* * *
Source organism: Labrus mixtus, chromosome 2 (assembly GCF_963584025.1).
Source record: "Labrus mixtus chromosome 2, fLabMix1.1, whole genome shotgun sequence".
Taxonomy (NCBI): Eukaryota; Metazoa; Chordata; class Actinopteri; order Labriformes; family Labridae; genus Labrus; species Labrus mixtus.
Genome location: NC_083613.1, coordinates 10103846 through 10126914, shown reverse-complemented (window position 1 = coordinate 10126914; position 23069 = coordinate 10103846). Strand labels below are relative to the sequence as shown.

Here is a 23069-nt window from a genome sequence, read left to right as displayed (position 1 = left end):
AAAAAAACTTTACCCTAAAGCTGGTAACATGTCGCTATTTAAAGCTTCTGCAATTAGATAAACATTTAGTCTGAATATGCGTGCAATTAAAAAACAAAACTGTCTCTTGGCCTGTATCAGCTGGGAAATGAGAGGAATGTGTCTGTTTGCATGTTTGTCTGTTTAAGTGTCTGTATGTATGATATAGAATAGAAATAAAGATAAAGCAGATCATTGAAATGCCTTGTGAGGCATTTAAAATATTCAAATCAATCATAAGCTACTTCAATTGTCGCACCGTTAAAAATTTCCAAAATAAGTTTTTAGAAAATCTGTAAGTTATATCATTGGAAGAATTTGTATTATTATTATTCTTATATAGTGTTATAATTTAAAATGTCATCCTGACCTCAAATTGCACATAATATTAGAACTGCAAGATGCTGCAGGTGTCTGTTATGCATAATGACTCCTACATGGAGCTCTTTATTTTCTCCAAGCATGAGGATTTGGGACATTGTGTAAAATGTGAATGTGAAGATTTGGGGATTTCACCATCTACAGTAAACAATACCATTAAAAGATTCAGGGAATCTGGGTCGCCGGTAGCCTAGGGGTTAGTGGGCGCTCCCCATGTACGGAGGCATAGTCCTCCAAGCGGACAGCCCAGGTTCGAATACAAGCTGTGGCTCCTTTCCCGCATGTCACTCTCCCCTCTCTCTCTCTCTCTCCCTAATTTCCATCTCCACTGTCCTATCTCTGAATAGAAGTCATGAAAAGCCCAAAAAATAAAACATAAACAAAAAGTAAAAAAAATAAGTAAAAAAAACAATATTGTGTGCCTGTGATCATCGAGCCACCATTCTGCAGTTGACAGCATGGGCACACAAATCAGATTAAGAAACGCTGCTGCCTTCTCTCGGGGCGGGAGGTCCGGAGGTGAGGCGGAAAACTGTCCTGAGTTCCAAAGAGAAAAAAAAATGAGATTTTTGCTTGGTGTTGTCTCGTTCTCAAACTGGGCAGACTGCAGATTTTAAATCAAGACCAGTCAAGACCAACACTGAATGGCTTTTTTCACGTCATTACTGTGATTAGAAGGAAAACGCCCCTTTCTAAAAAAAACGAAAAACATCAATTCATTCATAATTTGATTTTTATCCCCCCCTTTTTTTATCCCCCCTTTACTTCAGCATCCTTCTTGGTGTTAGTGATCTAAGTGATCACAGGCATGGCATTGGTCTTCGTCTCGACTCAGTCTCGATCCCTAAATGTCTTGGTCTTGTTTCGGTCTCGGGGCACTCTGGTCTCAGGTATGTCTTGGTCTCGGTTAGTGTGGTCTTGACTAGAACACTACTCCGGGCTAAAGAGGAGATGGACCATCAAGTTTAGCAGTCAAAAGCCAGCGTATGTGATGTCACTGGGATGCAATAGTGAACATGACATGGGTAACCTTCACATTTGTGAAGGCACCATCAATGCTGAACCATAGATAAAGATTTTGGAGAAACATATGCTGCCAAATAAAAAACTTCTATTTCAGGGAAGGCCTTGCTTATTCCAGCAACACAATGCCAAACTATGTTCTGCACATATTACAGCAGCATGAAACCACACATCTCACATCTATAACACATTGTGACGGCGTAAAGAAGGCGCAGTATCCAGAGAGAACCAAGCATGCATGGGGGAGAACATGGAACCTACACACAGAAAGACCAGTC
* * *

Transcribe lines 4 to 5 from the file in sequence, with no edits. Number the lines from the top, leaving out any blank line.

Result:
Genome location: NC_083613.1, coordinates 10103846 through 10126914, shown reverse-complemented (window position 1 = coordinate 10126914; position 23069 = coordinate 10103846). Strand labels below are relative to the sequence as shown.

Here is a 23069-nt window from a genome sequence, read left to right as displayed (position 1 = left end):